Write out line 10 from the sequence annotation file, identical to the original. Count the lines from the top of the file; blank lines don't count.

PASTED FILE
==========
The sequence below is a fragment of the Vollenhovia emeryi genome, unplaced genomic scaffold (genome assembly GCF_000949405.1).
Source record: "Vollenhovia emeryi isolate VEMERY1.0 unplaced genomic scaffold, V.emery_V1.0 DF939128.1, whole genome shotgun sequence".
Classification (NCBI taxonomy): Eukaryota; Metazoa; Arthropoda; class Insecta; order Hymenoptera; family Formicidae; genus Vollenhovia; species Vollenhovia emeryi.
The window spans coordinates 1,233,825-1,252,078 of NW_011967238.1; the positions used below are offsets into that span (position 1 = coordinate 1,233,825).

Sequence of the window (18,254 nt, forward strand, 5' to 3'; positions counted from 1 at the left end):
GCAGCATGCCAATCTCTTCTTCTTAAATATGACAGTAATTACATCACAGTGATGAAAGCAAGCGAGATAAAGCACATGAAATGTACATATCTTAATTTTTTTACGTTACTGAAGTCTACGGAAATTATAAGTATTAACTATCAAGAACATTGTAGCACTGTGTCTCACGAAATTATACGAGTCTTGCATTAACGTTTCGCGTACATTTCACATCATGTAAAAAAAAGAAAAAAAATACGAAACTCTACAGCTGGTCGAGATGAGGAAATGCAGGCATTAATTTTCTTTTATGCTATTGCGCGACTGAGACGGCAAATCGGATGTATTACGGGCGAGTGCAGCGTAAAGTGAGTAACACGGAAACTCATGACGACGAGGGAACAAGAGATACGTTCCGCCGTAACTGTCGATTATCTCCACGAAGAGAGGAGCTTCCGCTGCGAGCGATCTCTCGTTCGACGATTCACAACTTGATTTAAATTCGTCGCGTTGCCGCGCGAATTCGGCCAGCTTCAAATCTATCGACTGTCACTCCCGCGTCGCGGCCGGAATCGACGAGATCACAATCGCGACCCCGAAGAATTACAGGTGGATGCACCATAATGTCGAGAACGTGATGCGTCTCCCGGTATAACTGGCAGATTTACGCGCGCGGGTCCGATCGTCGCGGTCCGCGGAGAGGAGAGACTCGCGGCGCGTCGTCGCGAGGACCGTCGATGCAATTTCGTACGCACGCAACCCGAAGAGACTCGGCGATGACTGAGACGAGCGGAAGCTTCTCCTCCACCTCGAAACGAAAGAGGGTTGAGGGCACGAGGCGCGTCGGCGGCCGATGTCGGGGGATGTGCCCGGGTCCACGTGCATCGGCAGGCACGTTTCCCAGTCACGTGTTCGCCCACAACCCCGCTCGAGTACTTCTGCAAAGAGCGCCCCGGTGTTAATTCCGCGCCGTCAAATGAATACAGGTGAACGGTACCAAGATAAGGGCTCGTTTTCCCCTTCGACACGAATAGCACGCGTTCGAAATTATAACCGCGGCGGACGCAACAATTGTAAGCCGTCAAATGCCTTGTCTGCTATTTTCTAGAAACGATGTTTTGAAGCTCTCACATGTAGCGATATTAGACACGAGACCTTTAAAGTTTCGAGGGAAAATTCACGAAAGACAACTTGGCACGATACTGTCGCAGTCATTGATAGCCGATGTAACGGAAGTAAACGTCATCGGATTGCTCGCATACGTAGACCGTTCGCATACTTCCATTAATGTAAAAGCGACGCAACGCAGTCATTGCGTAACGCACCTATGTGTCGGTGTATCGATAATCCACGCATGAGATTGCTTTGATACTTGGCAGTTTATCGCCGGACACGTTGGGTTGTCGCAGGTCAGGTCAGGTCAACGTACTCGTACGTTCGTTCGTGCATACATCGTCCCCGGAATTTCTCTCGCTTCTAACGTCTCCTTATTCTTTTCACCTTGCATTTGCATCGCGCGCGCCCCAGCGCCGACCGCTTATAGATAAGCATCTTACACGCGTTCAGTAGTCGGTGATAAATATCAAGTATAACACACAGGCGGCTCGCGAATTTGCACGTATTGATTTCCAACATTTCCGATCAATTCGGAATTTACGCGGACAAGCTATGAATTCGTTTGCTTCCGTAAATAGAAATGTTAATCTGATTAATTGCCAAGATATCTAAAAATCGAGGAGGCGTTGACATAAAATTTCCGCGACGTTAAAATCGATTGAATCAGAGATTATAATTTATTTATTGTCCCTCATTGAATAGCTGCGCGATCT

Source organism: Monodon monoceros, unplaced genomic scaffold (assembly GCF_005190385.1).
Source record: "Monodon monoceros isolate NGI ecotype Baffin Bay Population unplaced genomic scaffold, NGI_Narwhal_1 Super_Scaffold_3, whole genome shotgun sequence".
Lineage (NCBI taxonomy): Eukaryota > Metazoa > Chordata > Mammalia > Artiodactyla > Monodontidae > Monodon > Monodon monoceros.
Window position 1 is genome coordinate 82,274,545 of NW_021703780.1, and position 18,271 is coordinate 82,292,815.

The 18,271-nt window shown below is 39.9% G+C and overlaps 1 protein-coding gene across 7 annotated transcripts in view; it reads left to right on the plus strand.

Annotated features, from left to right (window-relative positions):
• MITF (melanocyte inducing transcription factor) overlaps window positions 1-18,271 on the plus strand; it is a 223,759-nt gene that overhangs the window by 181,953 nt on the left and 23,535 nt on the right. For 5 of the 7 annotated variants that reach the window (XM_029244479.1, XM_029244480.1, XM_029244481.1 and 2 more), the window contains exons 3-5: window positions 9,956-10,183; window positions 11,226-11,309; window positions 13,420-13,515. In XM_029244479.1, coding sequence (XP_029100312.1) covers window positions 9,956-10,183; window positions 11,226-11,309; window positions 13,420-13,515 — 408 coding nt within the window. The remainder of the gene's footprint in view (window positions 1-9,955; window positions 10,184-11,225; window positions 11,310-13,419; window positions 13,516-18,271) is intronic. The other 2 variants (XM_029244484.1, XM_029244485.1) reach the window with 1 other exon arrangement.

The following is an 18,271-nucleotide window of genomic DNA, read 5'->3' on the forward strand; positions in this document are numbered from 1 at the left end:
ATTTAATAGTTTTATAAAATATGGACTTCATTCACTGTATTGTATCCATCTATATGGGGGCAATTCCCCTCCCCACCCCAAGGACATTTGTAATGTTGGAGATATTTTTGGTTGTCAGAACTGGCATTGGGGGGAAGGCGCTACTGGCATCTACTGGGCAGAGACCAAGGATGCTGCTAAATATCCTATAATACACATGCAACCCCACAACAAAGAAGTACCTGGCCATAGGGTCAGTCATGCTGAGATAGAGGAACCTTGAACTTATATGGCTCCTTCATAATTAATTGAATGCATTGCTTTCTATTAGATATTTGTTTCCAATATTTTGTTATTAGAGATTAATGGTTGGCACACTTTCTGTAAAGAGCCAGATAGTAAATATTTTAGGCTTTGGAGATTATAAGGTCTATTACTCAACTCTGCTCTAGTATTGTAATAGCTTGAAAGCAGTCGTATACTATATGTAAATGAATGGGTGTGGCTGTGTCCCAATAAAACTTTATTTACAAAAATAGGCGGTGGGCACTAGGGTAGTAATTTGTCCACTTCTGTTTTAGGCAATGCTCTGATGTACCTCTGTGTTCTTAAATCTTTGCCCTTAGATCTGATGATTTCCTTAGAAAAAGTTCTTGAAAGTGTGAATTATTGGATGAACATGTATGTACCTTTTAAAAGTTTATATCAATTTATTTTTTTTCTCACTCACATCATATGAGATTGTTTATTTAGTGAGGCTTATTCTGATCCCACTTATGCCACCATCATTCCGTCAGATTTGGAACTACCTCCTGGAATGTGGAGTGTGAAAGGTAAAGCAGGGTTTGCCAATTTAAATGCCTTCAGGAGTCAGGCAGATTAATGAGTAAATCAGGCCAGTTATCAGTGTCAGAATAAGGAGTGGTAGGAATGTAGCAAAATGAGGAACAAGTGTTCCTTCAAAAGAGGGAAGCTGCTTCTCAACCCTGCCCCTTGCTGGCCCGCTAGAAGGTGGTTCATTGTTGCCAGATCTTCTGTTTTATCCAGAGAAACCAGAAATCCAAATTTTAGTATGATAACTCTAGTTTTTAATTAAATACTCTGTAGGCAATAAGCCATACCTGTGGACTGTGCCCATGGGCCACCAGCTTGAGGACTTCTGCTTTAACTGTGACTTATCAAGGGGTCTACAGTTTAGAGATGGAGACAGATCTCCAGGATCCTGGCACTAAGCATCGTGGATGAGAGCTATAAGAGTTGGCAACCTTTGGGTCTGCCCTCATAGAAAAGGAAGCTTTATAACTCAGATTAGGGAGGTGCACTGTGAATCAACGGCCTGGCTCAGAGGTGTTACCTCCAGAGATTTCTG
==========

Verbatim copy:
Window position 1 is genome coordinate 82,274,545 of NW_021703780.1, and position 18,271 is coordinate 82,292,815.